My finances, my projects, my life
January 28, 2021

What’s the difference between a traditional bank, an online bank and a neobank?

  Compiled by myLIFE team me&myFAMILY November 13, 2020 104

If you’ve gotten used to your bank and how it works over the years, online banks and neobanks may leave you scratching your head. Do they offer the same services as a traditional bank? Are they just as secure? Will they meet your needs? myLIFE has the answers to all your questions.

No two banks are the same

The first key point to make is that there are different kinds of bank just as there are banks of differing quality. Online banks, like the traditional banks you grew up with, are credit institutions and typically subsidiaries of large banking groups. They have no physical branches and their services are only accessible over the internet via a computer, tablet or smartphone.

Conversely, most neobanks are payment institutions whose activities are much more limited than those of a credit institution. This remains the case even when a neobank has a banking license. Often devised by FinTech companies (start-ups that use technology to improve financial services), they offer innovative and intuitive banking services predominantly via smartphone.

⇒ These structures should not be confused with the remote banking services a traditional bank might provide so that its clients can manage their bank accounts through the bank’s website or mobile app.

NB: some neobanks have their registered offices in other countries. Bank accounts opened with them are classed as foreign accounts and must be declared to the tax authorities in the holder’s country of residence.

The services on offer

Traditional banks offer the widest array of banking services: bank accounts and cards, loans, savings products, stock market investments, personalised advice, insurance and foreign exchange operations, etc. They offer clients the option of carrying out certain operations at a branch (with or without assistance from a bank employee) and others independently using remote banking. The online solutions they offer are improving all the time and are increasingly competitive with those of digital-only players.

Improvements to the services offered by online banks are gradually bringing them closer to those offered by traditional banks.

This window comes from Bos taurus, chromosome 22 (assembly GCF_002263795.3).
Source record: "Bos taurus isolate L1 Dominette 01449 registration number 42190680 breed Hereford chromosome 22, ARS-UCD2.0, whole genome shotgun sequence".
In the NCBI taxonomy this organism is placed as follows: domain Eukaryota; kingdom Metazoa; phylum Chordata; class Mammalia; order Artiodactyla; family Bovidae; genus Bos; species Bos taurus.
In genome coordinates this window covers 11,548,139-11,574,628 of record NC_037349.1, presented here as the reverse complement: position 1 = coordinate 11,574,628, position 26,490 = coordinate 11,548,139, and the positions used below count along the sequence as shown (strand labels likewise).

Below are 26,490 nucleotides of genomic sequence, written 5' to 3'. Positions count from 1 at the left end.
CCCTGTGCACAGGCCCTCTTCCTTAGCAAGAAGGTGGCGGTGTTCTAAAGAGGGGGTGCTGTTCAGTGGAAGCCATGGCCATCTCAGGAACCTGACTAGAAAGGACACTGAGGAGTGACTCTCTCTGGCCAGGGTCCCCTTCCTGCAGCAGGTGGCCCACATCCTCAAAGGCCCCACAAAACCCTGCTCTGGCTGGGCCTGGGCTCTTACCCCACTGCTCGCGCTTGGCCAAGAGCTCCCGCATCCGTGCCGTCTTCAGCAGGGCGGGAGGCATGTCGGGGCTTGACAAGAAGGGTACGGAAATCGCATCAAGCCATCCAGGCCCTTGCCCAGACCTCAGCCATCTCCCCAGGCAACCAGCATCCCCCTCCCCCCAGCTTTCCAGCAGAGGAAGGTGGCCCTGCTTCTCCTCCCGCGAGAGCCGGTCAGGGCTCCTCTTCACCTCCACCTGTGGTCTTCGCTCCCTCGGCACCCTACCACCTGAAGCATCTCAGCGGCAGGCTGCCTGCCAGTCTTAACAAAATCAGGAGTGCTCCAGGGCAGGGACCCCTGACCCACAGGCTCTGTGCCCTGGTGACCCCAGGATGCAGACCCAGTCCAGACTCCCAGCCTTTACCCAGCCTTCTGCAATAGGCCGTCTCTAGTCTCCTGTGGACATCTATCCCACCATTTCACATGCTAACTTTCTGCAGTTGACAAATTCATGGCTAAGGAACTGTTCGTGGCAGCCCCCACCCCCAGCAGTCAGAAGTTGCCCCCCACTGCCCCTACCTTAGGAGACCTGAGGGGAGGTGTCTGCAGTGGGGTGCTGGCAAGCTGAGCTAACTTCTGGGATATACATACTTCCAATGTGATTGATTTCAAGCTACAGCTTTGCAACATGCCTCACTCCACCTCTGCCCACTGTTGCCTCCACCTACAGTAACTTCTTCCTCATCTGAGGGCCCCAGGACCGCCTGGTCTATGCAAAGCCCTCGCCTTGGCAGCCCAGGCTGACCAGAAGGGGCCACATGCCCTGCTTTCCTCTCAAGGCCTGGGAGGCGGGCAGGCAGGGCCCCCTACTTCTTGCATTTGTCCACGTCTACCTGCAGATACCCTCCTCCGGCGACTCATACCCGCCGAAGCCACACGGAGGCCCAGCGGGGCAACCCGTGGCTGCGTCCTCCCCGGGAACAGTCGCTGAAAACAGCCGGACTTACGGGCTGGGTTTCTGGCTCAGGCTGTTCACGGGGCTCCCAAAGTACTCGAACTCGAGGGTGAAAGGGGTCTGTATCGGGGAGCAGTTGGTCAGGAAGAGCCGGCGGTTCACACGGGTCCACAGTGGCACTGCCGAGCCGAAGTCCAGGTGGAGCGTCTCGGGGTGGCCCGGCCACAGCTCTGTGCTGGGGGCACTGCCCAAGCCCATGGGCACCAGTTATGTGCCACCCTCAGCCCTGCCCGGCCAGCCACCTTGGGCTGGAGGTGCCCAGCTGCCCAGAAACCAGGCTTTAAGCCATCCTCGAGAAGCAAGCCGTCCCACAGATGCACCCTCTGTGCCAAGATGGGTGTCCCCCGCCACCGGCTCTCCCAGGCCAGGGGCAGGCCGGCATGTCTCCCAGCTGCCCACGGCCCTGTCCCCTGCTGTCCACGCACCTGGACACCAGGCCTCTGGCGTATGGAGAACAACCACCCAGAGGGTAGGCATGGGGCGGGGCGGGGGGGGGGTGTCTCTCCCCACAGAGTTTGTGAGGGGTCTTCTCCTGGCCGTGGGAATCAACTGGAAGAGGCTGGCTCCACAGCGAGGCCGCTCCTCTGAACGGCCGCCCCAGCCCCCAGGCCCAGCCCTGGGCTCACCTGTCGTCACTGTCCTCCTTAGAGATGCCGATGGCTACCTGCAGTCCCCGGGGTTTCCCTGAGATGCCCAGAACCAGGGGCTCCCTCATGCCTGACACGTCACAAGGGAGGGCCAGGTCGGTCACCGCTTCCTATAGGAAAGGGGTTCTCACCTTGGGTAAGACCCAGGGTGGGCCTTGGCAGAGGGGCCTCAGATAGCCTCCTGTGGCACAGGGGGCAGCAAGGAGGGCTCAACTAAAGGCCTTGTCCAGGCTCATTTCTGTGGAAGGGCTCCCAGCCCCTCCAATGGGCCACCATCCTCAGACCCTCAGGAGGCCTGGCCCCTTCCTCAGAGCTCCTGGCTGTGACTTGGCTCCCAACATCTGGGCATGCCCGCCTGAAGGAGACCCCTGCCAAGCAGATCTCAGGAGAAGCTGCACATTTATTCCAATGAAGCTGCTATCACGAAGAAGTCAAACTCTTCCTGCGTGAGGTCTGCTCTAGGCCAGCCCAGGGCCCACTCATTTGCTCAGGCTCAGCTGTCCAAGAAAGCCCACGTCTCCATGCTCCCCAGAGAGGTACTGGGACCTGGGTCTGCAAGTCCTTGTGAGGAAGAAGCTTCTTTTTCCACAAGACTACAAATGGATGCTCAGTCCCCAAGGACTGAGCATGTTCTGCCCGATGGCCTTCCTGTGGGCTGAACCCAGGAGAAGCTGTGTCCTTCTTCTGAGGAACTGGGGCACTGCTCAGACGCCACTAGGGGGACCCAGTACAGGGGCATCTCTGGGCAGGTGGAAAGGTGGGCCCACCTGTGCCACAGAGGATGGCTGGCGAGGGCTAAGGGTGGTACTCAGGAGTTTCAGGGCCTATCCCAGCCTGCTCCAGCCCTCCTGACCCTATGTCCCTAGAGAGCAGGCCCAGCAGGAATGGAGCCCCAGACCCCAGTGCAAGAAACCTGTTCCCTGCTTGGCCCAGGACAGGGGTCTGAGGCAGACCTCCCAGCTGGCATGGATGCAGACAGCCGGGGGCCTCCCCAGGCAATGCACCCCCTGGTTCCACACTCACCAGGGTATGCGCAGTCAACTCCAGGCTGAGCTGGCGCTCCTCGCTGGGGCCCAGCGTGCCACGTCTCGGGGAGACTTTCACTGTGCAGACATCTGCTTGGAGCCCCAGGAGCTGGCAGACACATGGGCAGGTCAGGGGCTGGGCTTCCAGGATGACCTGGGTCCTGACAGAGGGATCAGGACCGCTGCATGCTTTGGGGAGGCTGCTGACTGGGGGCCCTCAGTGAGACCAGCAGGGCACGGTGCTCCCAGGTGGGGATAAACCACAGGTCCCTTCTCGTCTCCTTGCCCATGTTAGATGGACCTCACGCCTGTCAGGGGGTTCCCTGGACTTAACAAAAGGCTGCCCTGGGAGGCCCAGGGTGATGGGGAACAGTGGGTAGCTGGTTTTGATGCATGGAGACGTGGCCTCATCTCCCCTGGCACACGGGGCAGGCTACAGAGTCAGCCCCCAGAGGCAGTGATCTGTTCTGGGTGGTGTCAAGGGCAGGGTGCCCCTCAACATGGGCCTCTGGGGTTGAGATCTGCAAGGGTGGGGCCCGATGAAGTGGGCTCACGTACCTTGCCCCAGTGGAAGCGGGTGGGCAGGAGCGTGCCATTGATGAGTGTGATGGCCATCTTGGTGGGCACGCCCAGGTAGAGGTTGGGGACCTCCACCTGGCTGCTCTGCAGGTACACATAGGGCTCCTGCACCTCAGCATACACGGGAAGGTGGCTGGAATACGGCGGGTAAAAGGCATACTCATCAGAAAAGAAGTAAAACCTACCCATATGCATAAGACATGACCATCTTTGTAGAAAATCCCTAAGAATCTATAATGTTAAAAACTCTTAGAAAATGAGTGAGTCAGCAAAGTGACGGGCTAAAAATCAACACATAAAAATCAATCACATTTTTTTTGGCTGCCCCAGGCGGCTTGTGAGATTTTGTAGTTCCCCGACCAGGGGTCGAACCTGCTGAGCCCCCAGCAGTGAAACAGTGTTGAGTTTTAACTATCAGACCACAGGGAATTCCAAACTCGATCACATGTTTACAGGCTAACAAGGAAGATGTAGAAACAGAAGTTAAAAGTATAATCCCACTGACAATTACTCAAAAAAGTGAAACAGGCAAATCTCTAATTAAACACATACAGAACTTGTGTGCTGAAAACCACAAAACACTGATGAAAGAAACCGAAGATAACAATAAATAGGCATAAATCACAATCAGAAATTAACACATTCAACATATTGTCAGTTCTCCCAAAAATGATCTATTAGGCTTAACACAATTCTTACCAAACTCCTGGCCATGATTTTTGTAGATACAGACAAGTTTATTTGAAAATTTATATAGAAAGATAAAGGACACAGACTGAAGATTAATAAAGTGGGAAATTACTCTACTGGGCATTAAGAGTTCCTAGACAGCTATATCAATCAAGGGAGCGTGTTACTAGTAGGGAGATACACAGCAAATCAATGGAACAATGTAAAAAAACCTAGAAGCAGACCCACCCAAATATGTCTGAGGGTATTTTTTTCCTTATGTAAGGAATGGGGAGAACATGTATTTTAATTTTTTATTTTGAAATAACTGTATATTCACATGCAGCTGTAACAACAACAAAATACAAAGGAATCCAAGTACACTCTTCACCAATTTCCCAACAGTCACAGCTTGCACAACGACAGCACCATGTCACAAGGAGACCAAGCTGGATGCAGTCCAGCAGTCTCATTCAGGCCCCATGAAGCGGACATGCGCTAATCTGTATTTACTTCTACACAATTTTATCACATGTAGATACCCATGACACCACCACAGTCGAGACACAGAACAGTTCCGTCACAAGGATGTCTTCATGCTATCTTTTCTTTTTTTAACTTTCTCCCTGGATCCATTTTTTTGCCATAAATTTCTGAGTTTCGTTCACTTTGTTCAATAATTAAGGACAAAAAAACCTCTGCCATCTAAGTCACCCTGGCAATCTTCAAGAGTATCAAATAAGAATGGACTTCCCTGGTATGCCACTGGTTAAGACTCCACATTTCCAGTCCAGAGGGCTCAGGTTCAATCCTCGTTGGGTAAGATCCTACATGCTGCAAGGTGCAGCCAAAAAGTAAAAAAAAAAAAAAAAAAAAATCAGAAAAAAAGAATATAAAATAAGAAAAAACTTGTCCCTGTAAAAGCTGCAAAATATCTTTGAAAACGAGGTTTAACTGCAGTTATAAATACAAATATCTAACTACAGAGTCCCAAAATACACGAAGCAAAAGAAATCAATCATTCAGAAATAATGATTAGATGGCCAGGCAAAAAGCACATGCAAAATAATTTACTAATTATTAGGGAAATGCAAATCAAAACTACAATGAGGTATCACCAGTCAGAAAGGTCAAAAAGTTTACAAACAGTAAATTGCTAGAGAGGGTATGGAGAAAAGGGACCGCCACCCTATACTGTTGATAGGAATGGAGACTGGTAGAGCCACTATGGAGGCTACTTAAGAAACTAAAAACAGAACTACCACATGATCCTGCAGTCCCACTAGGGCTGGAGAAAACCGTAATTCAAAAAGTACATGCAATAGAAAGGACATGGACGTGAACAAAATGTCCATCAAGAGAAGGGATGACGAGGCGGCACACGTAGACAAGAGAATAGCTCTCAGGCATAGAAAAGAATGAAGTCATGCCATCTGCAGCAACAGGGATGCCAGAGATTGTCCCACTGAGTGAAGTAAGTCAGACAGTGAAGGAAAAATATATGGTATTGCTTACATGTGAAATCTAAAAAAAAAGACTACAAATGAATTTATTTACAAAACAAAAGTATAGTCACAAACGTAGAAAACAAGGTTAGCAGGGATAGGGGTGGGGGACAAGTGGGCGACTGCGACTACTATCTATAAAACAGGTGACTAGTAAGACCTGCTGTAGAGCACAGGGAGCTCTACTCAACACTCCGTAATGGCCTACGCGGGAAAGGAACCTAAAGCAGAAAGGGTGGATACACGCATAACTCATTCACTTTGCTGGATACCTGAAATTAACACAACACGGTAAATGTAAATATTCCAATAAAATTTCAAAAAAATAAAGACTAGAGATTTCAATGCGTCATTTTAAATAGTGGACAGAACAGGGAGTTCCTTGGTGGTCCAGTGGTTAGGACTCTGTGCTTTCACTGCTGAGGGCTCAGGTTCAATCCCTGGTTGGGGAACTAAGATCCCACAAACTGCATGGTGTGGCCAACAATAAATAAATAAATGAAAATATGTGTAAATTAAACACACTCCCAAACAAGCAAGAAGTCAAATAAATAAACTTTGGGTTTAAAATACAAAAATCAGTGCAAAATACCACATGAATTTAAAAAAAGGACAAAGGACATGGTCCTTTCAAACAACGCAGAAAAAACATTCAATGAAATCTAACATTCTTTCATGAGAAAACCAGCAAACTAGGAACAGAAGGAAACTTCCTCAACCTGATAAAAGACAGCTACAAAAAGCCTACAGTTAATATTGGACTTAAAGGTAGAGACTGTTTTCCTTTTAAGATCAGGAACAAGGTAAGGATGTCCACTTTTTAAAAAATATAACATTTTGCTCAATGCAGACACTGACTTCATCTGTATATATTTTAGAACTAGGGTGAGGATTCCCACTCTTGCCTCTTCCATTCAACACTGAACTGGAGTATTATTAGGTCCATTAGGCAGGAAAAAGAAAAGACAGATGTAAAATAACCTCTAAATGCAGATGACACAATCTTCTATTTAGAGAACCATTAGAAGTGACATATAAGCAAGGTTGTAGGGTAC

Similarly, improvements to the services offered by online banks are gradually bringing them closer to those offered by traditional banks. Just a few years ago, online banks only offered a limited range of services. Now, in addition to their routine operations, online bank clients can secure attractive savings rates, take out loans and even invest in certain types of product. That said, not all standard banking products are available from every online bank yet. It’s also worth bearing in mind that the account opening process at an online bank can be more onerous than at a traditional bank: in principle, applicants must be able to demonstrate that they meet the minimum monthly income threshold and make an initial payment of an amount specified by the bank. Lastly, online banks’ services tend to be reserved for residents of the country in which the bank operates, whereas this isn’t the case for traditional banks.

Neobanks are a bit different from the two types of bank discussed so far. Opening an account is quick and easy. There are (in principle at least) no income criteria to meet or minimum deposits. On the other hand, the banking services on offer at neobanks are limited to withdrawals, payments and credit transfers. It’s not usually possible to open a joint account, access an authorised overdraft, take out a loan or invest via a savings product. And it’s easy to overlook the fact that the IBAN of the account will be linked to the country in which the bank is located. This also has an impact on the “nationality” of the credit card and any services linked to it. Apple’s App Store, for example, requires the use of a card issued in the user’s country of residence.

NB: It can be difficult, or even impossible, to deposit cash with an online bank or neobank. The lack of physical branches means you can’t visit one to deposit cash, although some institutions that are subsidiaries of large banking groups allow clients to use their parent company’s ATMs.

Client autonomy

Traditional banks are constantly improving their digital services to offer clients greater independence in terms of bank card requests, account opening, adding new beneficiaries, budget management tools, card blocking, mobile payments  and Apple Pay, etc.

> However, some banking operations cannot yet be carried out without support from an adviser at certain institutions.

At an online bank, the client is self-sufficient and able to carry out all operations online without having to go through an adviser.

> The lack of interaction with an adviser can complicate matters, though. This is particularly true of clients with an atypical profile, who don’t fit into the exact mould set by the bank or who have specific needs.